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General System of Preference (GSP) Expiring December 31, 2017 -  C-Air/Eric Jones

The Generalized System of Preferences (GSP) will expire on December 31st. Duty deposits to customs will be required for all merchandise that qualifies for these duty free benefits on entries filed in 2018.

GSP benefits have expired several times since its inception but have always been renewed retroactively. C-Air will continue to transmit entries to customs flagging the SPI “A” prefix for all qualifying HTS numbers. Customs is developing programming to automatically refund importers their duty deposits should GSP benefits be renewed retroactively for all entries that contain the “A” GSP flag.

C-Air can provide excel reporting to our import clients of all duty deposits made on GSP qualifying merchandise in the new year. All importers are encouraged to contact their customer service representative if this reporting would be beneficial. Importers should also verify that their address stated on customs CF-7501 entries is correct. The address reported to customs is required to be correct and it is also the address duty refunds will be sent should the GSP program be reinstated retroactively. C-Air can transmit to customs the required form to update an address electronically if needed for our import clients.


PNCT:  Weekend Holiday Schedule - PNCT

Friday 12/29 Gate Hours : 6 AM to 5PM....PNCT will be CLOSED for New Year's Day (Monday). Tuesday, 1/02, PNCT will be OPEN with normal gate hours, 6am-6pm


Port Truck Gate Schedule for 2018 New Year Weekend - PierPass

Terminals at the Ports of Los Angeles and Long Beach have announced their schedules for the New Year period of Friday, Dec. 29, 2017, through Monday, Jan 1, 2018. The schedule is posted below, and a PDF of the schedule can be downloaded at
http://www.pierpass.org/wp-content/uploads/2017/12/NewYears_Weekend-2017_1.pdf

Please continue to monitor the websites of individual terminals for updates.


Petition for the Imposition of Antidumping and Countervailing Duties on Certain Plastic Decorative Ribbon from the People's Republic of China - Grunfeld, Desiderio, Lebowitz, Silverman & Klestadt LLP

I. Type of Action: Antidumping Duty (“AD”): The People’s Republic of China; Countervailing Duty (“CVD”): The People’s Republic of China

II. Product: The merchandise covered by this investigation is certain plastic decorative ribbon having a width (measured at the narrowest span of the ribbon) of less than or equal to four (4) inches in actual measurement, including but not limited to ribbon wound onto itself; a spool, a core or a tube (with or without flanges); attached to a card or strip; wound into a keg-or egg-shaped configuration; made into bows, bow-like items, or other shapes or configurations; and whether or not packaged or labeled for retail sale. The subject merchandise is typically made of substrates of polypropylene, but may be made in whole or in part of any type of plastic, including without limitation, plastic derived from petroleum products and plastic derived from cellulose products.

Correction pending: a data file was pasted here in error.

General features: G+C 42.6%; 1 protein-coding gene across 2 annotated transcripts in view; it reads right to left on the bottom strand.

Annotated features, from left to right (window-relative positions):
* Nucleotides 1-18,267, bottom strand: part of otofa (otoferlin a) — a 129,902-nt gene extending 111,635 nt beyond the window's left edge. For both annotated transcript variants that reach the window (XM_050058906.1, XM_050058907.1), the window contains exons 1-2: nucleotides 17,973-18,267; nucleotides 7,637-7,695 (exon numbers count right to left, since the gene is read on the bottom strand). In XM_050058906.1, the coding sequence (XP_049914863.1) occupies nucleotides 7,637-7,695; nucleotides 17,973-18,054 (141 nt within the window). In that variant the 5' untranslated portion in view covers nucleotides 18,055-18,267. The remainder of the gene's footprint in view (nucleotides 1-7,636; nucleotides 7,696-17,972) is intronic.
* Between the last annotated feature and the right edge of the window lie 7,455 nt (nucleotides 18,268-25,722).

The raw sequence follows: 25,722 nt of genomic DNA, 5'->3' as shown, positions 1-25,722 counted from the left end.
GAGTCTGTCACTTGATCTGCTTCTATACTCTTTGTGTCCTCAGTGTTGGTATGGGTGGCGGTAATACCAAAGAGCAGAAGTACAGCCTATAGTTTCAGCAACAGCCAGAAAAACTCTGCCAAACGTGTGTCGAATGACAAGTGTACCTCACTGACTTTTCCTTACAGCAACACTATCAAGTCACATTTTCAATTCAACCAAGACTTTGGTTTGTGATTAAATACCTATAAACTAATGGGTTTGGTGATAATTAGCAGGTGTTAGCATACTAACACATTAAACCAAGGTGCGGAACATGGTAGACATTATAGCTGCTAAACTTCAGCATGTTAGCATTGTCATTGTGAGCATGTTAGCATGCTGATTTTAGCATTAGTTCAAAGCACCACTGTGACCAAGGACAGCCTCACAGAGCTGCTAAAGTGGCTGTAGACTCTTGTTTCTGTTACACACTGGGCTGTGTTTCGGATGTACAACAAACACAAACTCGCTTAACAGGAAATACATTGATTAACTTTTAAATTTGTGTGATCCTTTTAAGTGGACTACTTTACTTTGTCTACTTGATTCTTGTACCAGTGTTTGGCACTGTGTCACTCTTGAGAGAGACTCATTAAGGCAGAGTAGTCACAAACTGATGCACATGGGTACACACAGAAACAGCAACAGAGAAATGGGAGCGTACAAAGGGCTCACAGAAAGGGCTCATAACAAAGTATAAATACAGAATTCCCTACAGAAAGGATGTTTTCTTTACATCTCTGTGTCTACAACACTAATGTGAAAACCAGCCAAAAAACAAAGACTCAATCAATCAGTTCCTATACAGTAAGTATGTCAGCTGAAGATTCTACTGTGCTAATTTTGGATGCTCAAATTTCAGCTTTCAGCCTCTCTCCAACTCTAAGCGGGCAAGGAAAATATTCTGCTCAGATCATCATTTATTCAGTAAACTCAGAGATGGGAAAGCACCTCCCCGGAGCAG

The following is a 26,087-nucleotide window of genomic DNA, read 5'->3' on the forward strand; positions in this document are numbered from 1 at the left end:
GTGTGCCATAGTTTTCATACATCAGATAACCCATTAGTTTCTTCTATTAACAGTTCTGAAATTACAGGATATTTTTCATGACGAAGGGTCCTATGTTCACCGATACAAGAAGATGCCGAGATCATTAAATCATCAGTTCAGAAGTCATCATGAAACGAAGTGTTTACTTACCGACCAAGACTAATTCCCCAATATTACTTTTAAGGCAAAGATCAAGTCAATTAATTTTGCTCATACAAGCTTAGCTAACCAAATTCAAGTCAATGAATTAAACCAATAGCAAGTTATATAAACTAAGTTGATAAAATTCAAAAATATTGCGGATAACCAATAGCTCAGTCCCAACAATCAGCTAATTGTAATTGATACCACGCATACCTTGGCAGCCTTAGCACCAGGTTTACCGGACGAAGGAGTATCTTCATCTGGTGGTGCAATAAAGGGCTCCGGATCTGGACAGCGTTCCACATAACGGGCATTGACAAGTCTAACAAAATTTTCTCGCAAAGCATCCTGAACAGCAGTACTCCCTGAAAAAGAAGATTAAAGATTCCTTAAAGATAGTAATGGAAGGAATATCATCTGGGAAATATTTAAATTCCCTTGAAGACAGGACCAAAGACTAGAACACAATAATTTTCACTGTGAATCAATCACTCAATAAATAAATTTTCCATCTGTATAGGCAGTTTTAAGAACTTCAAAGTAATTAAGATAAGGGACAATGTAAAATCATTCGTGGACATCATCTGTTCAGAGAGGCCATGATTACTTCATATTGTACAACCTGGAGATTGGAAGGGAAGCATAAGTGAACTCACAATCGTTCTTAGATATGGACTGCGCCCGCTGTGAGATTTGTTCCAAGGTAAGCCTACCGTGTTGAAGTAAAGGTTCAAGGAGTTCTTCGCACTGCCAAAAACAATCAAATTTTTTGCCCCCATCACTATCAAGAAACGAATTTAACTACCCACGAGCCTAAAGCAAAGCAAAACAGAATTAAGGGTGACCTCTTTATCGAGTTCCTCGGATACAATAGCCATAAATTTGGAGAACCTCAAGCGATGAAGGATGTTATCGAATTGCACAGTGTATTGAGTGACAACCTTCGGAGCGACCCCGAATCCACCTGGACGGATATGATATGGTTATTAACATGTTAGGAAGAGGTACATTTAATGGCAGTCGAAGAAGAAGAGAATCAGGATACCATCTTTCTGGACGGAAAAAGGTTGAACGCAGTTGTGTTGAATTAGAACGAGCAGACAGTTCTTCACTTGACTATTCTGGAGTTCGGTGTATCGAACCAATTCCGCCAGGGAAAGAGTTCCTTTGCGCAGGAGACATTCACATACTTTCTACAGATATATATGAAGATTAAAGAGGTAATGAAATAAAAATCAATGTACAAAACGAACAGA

The subject merchandise includes ribbons comprised of one or more layers of substrates made, in whole or in part, of plastics adhered to each other, regardless of the method used to adhere the layers together, including without limitation, ribbons comprised of layers of substrates adhered to each other through a lamination process. Subject merchandise also includes ribbons comprised of (a) one or more layers of substrates made, in whole or in part, of plastics adhered to (b) one or more layers of substrates made, in whole or in part, of non-plastic materials, including, without limitation, substrates made, in whole or in part, of fabric. The ribbons subject to this investigation may be of any color or combination of colors (including without limitation, ribbons that are transparent, translucent or opaque), and may or may not bear words or images, including those of a holiday motif. The subject merchandise includes ribbons with embellishments and/or treatments, including, without limitation, ribbons that are printed, hot-stamped, coated, laminated, flocked, crimped, die-cut, embossed (or that otherwise have impressed designs, images, words or patterns), and ribbons with holographic, metallic, glitter or iridescent finishes.

Subject merchandise includes "pull-bows" an assemblage of ribbons connected to one another, folded flat, and equipped with a means to form such ribbons into the shape of a bow by pulling on a length of material affixed to such assemblage, and "pre-notched" bows, an assemblage of notched ribbon loops arranged one inside the other with the notches in alignment and affixed to each other where notched, and which the end user forms into a bow by separating and spreading the loops circularly around the notches, which form the center of the bow. Subject merchandise includes ribbons that are packaged with non-subject merchandise, including ensembles that include ribbons and other products, such as gift wrap, gift bags, gift tags and/or other gift packaging products. Unless the context otherwise clearly indicates, the word "ribbon" used in the singular includes the plural and the plural "ribbons" includes the singular.